Modern Mentoring Matters
By Chelse Benham
“Nothing is so infectious as example.” – Francois La Rochefoucauld, (1613 –
1680) French classical author who is best known for his maxims and epigrams
and a cynical observer of Louis XIV's court.
Mentoring is one of the oldest forms of influence. The term dates back to Homer
and Greek mythology. In “Odyssey” Homer’s Mentor was a wise and trusted
figure who displayed the admirable qualities of counselor, teacher, nurturer,
protector, advisor and role model towards Odysseus’s son Telemachus.
According to Urie Bronfenbrenner, Jacob Gould Sherman professor of Human
Development and Family Studies at Cornell University, he gives this explanation:
“A mentor is an older, more experienced person who seeks to further the
development of character and competence in a younger person by guiding the
latter in acquiring mastery of progressively more complex skills and tasks in
which the mentor is already proficient. The guidance is accomplished through
demonstration, instruction, challenge and encouragement on a more or less
regular basis over an extended period of time. In the course of this process, the
mentor and the young person develop a special bond of mutual commitment. In
addition, the young person’s relationship to the mentor takes on an emotional
character of respect, loyalty and identification.”
Bronfenbrenner’s definition is a mouth full, but it sums up the multifaceted parts
to a “wholistic” process that occurs between mentor and protégé.
There are many work-based learning programs besides mentoring which include
youth apprenticeship, internship, job shadowing and cooperative education. The
distinction between mentoring and other forms of counseling/support is,
“mentoring is a relationship in which a more experienced person facilitates the
broad development of a less experienced person on a regular basis and over an
extended period of time.” (U.S. Congress 1995, p.22)
According to Aoife Rogers, corporate trainer, the most crucial element of
mentoring is the one-on-one participation between mentor and protégé.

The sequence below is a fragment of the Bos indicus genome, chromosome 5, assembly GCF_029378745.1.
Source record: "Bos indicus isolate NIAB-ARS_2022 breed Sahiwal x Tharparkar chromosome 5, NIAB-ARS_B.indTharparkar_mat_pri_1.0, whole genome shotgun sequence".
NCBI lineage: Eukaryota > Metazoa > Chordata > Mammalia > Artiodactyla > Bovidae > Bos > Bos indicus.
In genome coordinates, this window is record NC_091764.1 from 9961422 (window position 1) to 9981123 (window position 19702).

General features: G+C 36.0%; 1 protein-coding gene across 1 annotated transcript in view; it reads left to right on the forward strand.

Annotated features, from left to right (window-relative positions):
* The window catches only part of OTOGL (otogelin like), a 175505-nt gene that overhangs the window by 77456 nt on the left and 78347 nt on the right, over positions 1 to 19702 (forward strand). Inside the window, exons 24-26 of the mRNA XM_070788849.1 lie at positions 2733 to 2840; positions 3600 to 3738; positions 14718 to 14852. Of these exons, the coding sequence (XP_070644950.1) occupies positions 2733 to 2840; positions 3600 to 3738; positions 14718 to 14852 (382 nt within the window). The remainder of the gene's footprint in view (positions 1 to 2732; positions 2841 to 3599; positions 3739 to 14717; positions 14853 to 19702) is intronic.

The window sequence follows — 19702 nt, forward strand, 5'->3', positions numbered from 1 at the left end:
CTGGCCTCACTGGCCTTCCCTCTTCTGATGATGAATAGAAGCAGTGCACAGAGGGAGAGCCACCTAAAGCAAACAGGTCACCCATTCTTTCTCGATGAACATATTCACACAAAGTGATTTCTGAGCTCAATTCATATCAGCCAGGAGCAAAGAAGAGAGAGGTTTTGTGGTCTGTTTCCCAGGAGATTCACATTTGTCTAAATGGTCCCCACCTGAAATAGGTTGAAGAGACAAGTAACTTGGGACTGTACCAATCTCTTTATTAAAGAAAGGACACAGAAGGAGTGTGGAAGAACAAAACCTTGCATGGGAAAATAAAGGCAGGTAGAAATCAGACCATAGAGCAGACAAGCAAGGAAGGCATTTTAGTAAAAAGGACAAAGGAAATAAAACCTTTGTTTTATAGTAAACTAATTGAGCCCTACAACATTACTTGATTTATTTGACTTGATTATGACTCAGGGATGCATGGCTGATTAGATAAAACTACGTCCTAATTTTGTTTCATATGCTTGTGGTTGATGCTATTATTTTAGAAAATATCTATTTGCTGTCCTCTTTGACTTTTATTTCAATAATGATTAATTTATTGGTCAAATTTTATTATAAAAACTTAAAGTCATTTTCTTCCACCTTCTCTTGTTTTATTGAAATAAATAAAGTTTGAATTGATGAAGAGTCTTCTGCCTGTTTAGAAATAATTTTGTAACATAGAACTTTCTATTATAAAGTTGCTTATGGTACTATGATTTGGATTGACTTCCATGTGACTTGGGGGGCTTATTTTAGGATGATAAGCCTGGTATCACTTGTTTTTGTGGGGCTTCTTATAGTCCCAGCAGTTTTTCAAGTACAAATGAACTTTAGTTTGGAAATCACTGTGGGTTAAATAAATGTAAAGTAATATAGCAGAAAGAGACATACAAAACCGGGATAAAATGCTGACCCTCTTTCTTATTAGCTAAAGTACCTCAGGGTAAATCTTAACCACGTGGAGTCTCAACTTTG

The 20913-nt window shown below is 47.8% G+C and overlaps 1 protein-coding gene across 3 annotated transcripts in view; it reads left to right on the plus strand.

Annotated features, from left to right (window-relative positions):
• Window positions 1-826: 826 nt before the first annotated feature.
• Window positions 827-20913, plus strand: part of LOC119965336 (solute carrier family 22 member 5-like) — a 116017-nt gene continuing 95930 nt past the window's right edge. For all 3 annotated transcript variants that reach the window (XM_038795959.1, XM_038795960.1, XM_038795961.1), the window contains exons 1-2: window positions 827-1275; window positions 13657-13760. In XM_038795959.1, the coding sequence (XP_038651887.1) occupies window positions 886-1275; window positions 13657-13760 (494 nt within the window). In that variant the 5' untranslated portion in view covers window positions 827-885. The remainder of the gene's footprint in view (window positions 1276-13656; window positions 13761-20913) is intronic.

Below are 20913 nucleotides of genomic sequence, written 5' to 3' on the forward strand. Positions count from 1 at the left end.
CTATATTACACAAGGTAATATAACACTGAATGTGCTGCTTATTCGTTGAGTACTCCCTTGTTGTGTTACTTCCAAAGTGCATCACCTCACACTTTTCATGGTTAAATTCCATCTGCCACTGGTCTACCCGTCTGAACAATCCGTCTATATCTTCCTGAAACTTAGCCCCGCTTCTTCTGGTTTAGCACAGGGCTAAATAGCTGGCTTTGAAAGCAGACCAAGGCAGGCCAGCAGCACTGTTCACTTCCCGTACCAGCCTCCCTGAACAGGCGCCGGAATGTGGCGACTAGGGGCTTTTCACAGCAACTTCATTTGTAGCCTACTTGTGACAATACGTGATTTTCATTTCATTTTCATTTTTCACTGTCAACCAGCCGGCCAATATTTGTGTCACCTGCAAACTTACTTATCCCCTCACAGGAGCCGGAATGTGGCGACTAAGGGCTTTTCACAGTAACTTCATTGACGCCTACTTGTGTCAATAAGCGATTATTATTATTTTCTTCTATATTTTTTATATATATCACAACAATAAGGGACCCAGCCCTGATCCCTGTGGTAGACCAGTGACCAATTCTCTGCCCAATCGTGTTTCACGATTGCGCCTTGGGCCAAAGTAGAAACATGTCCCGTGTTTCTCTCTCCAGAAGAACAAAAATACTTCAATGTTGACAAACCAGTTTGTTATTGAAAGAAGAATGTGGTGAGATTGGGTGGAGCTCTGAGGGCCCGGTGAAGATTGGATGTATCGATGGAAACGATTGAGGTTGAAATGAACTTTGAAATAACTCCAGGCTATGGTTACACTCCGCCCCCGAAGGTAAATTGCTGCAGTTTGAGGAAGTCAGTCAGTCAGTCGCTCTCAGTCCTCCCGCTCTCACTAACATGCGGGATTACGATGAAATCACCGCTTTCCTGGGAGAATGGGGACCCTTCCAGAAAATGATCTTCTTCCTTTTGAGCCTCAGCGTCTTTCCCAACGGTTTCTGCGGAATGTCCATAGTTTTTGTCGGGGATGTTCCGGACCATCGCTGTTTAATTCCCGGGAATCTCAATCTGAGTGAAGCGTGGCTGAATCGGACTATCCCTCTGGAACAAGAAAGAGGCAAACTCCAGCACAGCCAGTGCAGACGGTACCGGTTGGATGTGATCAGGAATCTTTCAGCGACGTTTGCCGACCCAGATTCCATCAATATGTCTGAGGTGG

Mentoring can be helpful to new employees, recent graduates and isolated
individuals, such as stay-at-home workers. Let’s look at the benefits for the
Women in Science and Engineering (WISE) endorse mentorship programs. It
outlines the benefits to both mentors and protégés.
Benefits for mentors might include:
• opportunities to share experiences.
• personal reward gained from helping someone with their career.
• feedback about projects from a junior person eager to commit to the
• an opportunity to coach future professionals and to interact with the very
people that will shape the future of your industry.
• building loyal contacts within the industry.
Benefits for protégés might include:
• preparation for the transition from college into the work place.
• building self-image and self-confidence.
• being provided a well-developed networking base of professional contacts.
• creating career opportunities.
• acquiring reference letters.
• gaining an understanding of business policies, ethics and etiquette.
The goal of working with a mentor of your choice is to obtain information about
the mentor’s career path and work environment. WISE suggests that you find a
mentor with whom you most identify and can learn from. Mentors may provide
advice, support and guidance on the following:
• industry and job information
• description of their day to day duties
• career alternatives within the industry
• emerging trends
• skills and experiences to help the protégé’s development